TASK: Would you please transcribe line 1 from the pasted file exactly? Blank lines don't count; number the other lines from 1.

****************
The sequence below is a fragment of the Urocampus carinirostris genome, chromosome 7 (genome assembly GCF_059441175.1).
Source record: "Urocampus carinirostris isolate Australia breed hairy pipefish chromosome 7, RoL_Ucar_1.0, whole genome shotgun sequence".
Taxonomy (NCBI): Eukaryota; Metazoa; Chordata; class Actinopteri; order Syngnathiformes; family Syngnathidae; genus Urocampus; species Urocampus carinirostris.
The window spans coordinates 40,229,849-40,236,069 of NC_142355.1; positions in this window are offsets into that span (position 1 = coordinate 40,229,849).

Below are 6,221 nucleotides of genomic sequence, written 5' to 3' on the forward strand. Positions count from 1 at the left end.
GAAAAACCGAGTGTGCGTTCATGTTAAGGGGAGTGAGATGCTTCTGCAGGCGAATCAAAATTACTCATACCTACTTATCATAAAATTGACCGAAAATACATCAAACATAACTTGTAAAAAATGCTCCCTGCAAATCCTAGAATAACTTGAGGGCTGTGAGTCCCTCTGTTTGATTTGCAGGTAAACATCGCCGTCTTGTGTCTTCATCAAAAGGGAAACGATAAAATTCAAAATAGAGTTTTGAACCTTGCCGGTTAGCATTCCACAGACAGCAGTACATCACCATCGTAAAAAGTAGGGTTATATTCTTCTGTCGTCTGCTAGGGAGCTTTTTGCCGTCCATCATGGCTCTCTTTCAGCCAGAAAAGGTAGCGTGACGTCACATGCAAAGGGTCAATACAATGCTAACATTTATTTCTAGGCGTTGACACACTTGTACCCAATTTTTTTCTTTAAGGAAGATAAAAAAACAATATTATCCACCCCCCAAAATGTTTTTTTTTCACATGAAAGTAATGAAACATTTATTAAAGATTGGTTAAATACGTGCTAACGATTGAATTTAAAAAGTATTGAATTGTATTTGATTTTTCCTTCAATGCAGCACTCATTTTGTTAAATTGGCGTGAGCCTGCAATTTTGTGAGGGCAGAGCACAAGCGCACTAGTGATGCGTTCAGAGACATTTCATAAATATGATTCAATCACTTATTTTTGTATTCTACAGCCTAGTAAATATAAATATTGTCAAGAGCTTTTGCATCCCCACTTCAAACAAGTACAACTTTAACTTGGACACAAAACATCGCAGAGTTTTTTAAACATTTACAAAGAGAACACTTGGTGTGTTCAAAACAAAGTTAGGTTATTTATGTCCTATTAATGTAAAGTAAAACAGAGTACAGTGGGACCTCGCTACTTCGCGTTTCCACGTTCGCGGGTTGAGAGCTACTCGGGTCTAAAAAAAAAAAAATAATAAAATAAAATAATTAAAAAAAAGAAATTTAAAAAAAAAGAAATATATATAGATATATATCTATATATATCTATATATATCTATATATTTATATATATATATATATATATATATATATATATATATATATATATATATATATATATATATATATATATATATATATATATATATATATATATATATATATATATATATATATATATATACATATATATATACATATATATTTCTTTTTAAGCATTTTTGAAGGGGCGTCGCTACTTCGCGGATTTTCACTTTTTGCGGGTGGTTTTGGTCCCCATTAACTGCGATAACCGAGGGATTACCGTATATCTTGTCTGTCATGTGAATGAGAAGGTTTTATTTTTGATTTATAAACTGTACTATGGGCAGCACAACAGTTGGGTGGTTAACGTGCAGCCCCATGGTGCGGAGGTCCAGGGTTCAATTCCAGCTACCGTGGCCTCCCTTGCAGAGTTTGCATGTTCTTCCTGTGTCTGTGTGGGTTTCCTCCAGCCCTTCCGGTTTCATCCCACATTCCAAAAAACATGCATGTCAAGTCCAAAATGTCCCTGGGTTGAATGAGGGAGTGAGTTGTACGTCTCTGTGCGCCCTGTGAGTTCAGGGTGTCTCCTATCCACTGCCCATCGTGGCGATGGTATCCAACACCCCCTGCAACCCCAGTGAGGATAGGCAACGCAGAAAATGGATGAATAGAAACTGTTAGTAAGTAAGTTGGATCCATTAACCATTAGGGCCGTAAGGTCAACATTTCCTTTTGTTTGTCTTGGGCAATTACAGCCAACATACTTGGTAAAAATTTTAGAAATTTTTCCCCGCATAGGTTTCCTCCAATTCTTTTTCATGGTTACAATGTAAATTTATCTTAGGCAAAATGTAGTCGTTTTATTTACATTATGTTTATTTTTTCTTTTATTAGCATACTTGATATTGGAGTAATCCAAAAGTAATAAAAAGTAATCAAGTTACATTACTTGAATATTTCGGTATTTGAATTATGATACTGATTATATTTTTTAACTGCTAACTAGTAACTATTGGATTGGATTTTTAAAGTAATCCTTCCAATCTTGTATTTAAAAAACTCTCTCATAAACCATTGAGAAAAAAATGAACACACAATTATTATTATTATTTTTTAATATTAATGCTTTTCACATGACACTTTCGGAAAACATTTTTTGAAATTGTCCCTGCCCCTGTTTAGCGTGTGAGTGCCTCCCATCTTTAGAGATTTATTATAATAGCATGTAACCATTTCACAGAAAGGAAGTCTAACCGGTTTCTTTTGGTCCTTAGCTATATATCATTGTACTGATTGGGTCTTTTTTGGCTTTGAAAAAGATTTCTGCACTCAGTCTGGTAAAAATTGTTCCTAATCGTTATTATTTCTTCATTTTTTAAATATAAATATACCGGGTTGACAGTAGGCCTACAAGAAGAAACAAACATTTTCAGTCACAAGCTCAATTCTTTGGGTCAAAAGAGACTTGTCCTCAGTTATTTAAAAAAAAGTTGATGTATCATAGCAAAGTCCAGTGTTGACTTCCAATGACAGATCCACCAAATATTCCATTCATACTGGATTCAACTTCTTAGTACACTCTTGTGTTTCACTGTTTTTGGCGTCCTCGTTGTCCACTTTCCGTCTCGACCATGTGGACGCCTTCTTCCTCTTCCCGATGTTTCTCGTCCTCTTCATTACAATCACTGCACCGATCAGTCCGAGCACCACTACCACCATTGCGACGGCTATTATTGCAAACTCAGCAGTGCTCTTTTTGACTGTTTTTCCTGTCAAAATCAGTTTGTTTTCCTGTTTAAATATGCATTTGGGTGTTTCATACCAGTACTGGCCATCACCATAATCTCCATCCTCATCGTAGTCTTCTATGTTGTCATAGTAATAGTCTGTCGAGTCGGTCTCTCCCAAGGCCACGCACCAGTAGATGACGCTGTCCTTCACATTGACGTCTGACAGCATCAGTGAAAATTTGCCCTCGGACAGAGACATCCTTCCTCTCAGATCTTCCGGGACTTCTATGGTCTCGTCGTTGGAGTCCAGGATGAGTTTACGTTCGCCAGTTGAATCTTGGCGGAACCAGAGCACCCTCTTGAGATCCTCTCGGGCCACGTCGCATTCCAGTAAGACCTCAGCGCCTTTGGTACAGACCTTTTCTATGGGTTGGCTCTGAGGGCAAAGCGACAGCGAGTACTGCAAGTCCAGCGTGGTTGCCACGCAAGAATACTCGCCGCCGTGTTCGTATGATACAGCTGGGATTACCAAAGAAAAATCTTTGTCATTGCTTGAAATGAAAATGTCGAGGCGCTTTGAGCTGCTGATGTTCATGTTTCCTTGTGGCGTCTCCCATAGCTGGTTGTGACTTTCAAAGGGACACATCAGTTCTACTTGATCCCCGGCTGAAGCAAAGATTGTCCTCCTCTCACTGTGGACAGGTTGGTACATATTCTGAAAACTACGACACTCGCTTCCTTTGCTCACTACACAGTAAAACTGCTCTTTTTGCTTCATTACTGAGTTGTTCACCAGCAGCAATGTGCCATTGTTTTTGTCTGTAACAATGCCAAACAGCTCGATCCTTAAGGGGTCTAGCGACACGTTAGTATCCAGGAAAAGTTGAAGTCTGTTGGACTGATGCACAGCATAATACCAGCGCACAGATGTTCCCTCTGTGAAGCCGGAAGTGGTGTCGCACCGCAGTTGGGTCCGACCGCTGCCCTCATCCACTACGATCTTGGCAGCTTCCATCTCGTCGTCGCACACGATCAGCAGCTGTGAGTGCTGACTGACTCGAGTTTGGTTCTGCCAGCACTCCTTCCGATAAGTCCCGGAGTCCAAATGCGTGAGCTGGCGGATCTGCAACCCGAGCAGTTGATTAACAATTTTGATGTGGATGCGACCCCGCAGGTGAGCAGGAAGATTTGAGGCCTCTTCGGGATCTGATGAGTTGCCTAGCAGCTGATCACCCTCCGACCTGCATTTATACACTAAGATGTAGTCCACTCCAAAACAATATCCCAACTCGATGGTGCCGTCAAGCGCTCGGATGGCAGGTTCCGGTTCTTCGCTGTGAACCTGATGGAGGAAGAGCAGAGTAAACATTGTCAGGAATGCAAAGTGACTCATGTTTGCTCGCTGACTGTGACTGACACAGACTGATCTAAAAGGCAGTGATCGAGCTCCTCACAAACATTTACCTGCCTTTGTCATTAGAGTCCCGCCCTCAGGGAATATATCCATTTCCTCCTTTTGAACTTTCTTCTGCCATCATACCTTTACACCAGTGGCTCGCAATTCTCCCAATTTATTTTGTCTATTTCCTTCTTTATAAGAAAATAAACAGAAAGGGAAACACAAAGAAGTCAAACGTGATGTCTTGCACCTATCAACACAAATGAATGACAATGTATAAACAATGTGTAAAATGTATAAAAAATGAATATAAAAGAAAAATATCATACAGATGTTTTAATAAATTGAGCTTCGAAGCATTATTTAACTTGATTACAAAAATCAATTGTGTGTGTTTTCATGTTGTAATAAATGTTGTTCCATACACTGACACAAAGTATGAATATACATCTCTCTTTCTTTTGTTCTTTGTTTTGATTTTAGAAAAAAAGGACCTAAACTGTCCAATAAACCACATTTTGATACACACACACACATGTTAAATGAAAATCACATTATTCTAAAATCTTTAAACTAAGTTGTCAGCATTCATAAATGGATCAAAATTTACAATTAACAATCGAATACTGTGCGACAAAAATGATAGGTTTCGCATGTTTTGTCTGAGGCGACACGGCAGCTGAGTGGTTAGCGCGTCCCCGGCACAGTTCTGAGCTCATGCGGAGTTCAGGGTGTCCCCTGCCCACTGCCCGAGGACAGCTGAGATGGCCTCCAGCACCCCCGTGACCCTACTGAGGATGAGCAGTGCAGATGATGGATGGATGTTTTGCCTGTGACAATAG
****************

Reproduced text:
The sequence below is a fragment of the Urocampus carinirostris genome, chromosome 7 (genome assembly GCF_059441175.1).